So in 2003, I joined an organization called Habbas, back then they were called [Unintelligible] And a lot of the work that we did was around sort of employer brand and the employer brand proposition. And what we found was that a lot of organizations will do a huge amount of work around that brand and then their employer brand. But the vast majority of them will do lots of consulting, but they don’t consult with people with disabilities. They don’t consult with people from ethnic minority backgrounds. They won’t consult where the individuals who are LGBTQI and what we found that those employers that did were seen totally different.
And I’ll expand on that because that’s where I started my research in 2003. And we’re still doing it now. We’ve done 35 pieces of research around perceptions of minority groups and minority groups being gender, disability, ethnicity, LGBTQI, you know the perceptions of those groups externally towards employers.
But also we’ve done with each of those organizations, we’ve done the internal reality of working for those employers from a minority perspective. So we have both parts and very few organizations do this. And I say very few, even though I’ve done 35 over the last year, you can say from 2003 and we’re currently doing one at the moment for the arts and heritage sector. But the interesting things here is within nearly every piece of research that we’ve done, a number of things have been highlighted.
They’ve got an idea of who you are or should I say, a rough idea of what you do. And that within a locality. That’s a dominant factor. However, as soon as you start talking to them about your employer brand, they know very very little. Dependent upon the groups most minority most ethnic minority groups that we work with. That we do research with, you know, most individuals and groups with disabilities and LGBT.
It doesn’t really matter. Most of those minority groups know very little to nothing about an employer brand. They won’t know what types of jobs or should I say does an assumption that they know the different types of jobs employers have. But the reality is they don’t because all they see is what they know. If they see, let’s use Thames Valley Police as an example, and you talk to him about Thames Valley Police, they will instantly think about policemen, policewomen. In fact, they’ll think about policemen more than they think about policewomen.
But they won’t think about the hundreds of other roles, the generic roles that are available in every organization like HR marketing, you know, coms and all the other roles that are available. They just don’t think about it because it’s not prominent in their minds. So in terms of employer brand, most minority groups know very, very little until you go out and tell them.
So the first piece is that brands can be brilliant, but the employer brand is almost invisible to those groups. The other things that have come out of those pieces of research are the fact that…
And, you know, that’s one of the saddest things. And that would probably be my next book is compiling information from these research projects and then actually giving voice to all of those individuals that contributed to the research over the last 16-17 years.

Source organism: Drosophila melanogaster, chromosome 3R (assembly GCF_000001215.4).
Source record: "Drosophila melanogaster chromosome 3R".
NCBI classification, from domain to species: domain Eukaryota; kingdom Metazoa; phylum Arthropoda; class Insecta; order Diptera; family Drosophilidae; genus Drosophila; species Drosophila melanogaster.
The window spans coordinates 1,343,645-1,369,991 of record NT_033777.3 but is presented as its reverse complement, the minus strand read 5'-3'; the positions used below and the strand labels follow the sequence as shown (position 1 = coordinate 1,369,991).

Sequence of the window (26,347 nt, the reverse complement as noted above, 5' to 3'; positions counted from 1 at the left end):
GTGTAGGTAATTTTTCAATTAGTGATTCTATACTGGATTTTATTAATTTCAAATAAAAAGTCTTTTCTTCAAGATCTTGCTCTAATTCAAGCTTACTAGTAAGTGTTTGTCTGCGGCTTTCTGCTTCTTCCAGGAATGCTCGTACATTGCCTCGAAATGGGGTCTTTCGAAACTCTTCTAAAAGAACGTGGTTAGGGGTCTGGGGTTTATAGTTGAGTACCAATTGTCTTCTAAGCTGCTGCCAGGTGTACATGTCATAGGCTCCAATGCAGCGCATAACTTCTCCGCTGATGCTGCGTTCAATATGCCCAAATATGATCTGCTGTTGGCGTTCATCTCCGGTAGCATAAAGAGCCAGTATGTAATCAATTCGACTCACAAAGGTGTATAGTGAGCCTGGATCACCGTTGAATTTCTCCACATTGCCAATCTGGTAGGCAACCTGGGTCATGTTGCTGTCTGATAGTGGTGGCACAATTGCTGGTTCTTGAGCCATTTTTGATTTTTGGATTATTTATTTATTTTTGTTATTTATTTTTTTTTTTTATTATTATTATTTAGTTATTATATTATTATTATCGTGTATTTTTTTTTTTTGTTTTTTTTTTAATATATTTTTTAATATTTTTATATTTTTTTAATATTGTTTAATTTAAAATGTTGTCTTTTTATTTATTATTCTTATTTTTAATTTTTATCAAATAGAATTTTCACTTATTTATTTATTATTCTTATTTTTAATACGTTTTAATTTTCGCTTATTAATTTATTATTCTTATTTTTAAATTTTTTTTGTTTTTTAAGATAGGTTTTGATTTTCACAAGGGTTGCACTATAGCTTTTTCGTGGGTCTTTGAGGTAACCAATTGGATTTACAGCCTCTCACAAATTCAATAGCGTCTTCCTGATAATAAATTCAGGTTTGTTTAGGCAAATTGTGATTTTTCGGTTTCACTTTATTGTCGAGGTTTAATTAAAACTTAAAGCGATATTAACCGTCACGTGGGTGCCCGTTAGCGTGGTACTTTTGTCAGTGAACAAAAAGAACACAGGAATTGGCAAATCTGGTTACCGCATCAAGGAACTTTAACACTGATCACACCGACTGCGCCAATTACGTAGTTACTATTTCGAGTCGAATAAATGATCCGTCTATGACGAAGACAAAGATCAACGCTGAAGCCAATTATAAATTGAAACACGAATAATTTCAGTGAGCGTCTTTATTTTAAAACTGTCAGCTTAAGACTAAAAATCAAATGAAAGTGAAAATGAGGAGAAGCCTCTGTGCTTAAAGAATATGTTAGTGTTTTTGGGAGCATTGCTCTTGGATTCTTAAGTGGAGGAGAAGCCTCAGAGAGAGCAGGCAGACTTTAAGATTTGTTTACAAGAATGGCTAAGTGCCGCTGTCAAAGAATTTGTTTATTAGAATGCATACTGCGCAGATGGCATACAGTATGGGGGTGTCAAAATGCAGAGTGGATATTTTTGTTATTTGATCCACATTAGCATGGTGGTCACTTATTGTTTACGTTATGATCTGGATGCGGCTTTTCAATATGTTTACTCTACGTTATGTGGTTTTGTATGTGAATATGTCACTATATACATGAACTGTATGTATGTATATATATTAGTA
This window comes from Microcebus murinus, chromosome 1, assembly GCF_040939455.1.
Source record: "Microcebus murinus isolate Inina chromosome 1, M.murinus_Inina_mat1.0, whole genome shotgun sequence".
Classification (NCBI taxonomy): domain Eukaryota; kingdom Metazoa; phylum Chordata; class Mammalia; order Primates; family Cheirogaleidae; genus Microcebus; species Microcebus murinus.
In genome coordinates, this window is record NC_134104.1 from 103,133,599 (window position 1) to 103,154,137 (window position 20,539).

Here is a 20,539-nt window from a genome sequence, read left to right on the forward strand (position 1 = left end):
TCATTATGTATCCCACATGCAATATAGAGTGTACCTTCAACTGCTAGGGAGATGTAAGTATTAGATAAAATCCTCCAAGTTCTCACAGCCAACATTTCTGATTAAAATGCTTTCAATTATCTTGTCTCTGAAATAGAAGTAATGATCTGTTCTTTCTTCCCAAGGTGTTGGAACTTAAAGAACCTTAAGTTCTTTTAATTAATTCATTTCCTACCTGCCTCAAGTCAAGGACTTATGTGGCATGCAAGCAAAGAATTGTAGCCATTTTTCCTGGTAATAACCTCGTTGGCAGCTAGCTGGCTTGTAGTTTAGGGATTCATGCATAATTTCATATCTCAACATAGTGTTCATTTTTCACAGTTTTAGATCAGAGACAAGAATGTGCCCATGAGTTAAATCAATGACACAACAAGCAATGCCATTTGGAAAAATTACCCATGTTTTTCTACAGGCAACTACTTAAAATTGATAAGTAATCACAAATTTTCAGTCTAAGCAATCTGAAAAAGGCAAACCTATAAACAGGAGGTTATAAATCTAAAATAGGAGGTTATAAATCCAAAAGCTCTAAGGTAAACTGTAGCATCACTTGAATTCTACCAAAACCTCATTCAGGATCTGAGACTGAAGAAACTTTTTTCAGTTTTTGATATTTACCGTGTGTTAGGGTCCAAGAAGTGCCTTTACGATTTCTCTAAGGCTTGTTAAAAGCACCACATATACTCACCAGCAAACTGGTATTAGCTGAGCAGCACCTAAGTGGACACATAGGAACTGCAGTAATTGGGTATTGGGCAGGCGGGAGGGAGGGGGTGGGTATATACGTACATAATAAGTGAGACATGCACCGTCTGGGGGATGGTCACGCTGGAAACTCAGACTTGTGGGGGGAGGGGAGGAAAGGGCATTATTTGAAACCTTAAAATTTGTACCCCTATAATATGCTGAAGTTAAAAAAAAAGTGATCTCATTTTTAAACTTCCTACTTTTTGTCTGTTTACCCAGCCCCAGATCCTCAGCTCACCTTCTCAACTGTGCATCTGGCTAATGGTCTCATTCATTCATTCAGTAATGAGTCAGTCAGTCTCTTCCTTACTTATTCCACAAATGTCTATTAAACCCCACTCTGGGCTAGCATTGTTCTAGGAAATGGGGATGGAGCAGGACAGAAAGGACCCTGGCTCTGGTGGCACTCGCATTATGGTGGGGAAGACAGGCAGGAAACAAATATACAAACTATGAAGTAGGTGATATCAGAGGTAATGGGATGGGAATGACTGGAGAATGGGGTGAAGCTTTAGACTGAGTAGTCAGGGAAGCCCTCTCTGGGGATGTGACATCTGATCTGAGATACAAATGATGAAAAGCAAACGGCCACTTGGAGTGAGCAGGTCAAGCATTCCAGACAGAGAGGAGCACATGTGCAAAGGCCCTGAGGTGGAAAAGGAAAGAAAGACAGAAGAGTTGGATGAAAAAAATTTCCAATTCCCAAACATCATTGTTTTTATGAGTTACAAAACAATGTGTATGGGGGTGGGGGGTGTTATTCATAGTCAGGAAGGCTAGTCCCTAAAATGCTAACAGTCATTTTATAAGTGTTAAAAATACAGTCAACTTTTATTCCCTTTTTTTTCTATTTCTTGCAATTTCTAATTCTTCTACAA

FIONA: That’s interesting to me, because I feel like if you think about how much the world has changed [Unintelligible] because we didn’t have smartphones, you know, 12 years ago or something like that. So it is just amazing thinking about the pace of change in digital and do you think that employers have an easier time kind of communicating employer brand, given all the digital tools and how much we’re using the Internet, obviously, and kind of researching businesses and that sort of thing online? Or do you think it really for employers, it’s just as difficult now to communicate that it was done.
GAMIEL: To be a bit controversial I think employers make too many assumptions. They assume that what they’re doing is reaching everybody. If we just take WhatsApp, for example, a lot of minority communities I’m talking about ethnic minority communities use WhatsApp to communicate constantly. Yet very few. And in fact, there’s only one organisation I know there encourages WhatsApp to be used. And that’s civil service. And I know that because of a program that I’ve been involved in civil service.
But I think there’s a lot of arrogance, I think, as a loss of– again, assumptions that people know us. Why shouldn’t they know? They know our brand. We’ve got this fantastic brand. But let’s say most of the groups that we consult with and we’ve consulted with hundreds of probably over a thousand different groups over that over the years. And again, the same things come up time and time again. They just don’t know.
So, yes, we’re moving into this digital age, but we haven’t found…I say we haven’t found…I think employers are a bit naive to the different ways of communicating with different groups and they will use the same thing or the same method that they used to reach, I would say the majority or people similar to them.
FIONA: And I do I don’t want to name and shame here, but I was wondering if you could share what are some hallmarks of a poor employer brand or as you were just talking about, some of the ways that businesses really fall down by not understanding the best way to communicate, to diverse groups and what are some things that perhaps people listening could watch out for that would potentially mean that they can’t attract diverse talent?